Zara has to look for new expansion opportunity to maintain its growth. There is growth opportunity for Zara in the U.S. market with the constant change in behavior of the customers as a result of the globalization. Zara should think about opening the distribution centre in U.S. which can give them the opportunity to be the trendiest and low price retailer in U.S. Also this distribution centre will be the expansion of Zara’s centralized distribution centre. This can give them added income which Zara can use for other purpose like advertisement to capture the market.
To attract the U.S. market, Zara can take the online selling approach which will enable them to reach to the customers very efficiently. Although they won’t be able to whole product range available on internet but they can keep some trendy cloths with some basic cloths.
For the cannibalization Zara can offer different product range for the different geographical location. In this case each store will have some different range of product which can attract the customers to visit the different Zara stores in the same city.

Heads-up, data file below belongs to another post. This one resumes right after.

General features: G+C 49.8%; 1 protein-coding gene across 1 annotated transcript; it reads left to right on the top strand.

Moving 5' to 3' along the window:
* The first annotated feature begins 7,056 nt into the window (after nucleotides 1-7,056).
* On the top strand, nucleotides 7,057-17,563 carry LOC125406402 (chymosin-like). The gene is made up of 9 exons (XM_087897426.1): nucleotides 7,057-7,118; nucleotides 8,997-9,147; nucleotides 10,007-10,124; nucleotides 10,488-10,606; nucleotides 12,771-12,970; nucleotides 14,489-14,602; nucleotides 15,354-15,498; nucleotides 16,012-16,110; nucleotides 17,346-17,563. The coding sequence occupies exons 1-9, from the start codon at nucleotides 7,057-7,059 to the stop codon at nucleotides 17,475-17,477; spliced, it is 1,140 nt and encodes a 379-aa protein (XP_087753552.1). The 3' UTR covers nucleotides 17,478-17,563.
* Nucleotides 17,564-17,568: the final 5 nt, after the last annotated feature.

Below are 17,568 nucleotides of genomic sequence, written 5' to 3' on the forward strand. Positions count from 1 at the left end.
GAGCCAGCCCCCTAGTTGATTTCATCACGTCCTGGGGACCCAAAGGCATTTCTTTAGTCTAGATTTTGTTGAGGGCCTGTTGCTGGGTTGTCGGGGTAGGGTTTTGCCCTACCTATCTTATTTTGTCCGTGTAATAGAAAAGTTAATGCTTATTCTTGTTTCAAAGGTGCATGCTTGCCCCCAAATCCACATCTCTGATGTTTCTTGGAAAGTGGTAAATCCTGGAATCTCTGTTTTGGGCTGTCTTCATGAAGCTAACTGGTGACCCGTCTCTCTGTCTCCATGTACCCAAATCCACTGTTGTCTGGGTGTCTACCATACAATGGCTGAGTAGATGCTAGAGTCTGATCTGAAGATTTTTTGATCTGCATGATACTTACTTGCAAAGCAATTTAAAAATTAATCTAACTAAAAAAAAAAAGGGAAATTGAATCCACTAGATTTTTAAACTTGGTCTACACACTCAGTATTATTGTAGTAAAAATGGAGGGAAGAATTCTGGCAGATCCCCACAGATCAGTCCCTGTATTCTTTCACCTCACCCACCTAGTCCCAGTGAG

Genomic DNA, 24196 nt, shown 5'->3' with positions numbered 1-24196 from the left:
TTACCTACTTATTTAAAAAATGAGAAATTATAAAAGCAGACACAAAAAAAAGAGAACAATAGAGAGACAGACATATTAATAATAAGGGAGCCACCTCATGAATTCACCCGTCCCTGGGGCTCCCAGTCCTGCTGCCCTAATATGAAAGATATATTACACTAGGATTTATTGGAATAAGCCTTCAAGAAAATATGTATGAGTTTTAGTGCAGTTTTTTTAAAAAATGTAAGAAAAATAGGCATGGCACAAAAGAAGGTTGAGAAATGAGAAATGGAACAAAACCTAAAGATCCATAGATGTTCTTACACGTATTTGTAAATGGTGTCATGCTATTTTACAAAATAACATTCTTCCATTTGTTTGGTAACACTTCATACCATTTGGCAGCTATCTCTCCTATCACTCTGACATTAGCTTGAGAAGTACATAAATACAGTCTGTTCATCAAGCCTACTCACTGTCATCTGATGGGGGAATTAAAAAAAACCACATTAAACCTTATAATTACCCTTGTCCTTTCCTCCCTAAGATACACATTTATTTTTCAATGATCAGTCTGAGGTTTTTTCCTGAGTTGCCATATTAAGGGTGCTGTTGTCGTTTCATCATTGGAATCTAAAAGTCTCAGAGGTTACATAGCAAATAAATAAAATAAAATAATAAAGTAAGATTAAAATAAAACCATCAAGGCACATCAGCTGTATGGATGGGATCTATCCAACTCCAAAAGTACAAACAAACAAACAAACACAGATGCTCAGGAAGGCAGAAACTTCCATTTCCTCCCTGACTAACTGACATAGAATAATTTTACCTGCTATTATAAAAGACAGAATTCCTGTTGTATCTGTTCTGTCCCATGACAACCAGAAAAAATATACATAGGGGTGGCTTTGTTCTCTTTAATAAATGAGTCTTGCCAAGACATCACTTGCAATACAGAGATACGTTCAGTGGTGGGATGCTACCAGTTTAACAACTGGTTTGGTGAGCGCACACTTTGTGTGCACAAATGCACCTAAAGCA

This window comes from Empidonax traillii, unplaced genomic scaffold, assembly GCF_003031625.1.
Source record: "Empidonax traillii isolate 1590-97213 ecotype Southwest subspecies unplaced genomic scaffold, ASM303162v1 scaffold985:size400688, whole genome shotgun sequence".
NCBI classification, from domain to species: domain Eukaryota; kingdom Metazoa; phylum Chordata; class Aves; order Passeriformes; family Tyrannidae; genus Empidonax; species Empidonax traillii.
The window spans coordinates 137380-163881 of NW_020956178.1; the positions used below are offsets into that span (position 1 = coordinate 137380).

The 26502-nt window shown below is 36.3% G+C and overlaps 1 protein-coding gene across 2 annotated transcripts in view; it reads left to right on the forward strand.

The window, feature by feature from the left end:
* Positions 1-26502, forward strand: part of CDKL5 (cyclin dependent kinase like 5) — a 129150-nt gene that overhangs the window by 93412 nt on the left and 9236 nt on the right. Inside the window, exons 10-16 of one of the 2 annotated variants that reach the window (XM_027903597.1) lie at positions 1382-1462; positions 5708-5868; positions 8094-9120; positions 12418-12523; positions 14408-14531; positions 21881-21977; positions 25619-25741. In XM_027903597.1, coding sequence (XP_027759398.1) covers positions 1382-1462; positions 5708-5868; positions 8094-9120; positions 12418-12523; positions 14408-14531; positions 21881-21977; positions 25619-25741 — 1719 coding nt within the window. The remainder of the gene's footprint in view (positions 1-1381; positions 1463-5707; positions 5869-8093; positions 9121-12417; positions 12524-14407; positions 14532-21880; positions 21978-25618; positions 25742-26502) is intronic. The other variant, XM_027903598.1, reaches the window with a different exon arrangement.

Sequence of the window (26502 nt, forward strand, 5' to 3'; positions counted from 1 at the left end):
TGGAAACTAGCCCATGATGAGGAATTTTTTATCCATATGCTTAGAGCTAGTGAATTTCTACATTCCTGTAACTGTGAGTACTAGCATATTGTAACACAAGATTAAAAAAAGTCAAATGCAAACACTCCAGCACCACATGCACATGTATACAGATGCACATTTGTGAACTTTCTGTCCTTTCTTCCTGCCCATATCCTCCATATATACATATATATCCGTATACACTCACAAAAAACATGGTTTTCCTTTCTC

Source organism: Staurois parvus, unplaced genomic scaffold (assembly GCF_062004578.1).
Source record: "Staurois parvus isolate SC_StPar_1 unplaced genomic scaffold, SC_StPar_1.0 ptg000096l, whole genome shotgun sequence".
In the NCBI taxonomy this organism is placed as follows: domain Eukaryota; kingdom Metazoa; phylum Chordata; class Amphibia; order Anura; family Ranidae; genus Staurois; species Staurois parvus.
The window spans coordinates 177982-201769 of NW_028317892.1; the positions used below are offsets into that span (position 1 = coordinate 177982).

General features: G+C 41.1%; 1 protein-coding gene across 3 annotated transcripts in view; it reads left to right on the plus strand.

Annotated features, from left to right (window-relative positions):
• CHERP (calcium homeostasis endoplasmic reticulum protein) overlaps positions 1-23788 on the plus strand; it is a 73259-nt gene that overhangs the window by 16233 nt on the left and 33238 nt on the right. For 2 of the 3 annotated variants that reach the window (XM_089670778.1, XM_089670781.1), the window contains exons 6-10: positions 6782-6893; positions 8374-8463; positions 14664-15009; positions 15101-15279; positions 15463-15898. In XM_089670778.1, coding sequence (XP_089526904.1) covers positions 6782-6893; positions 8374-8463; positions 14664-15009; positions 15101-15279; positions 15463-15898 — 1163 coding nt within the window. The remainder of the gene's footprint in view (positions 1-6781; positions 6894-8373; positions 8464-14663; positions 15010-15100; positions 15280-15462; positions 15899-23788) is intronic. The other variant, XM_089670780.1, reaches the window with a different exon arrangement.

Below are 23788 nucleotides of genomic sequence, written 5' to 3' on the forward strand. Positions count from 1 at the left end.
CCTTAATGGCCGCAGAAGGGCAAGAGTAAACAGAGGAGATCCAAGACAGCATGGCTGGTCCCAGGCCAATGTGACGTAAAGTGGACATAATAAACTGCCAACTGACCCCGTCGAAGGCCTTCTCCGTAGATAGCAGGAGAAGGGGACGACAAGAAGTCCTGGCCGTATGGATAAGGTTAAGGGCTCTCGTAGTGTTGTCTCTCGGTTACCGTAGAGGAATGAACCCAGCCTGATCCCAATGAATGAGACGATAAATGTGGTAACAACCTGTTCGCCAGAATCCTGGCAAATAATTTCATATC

Appendix 1: Inditex Management Structure
Appendix 2: Cycle Time Compression through quick response.
Appendix 3: Zara’s Business Model.
Source: Case writer.
Appendix 4: Product Precommitments: Zara vs. Traditional Industry.
Appendix 5: Zara’s Supply chain
Trend spotters search for new fashion trends and ideas for new designs.
Inputs from the sales personnel about customers’ demands.
Delivered to stores.
Fabric is cut and dyed, marked for sewing (outsourced) and marketed.
More than two hundred designers and production managers work on the new line.
Headquarter consolidates the information and decide on design, fabric, etc.
Garment production in Northern Portugal and Spain.
Sourced from: fashionnet.org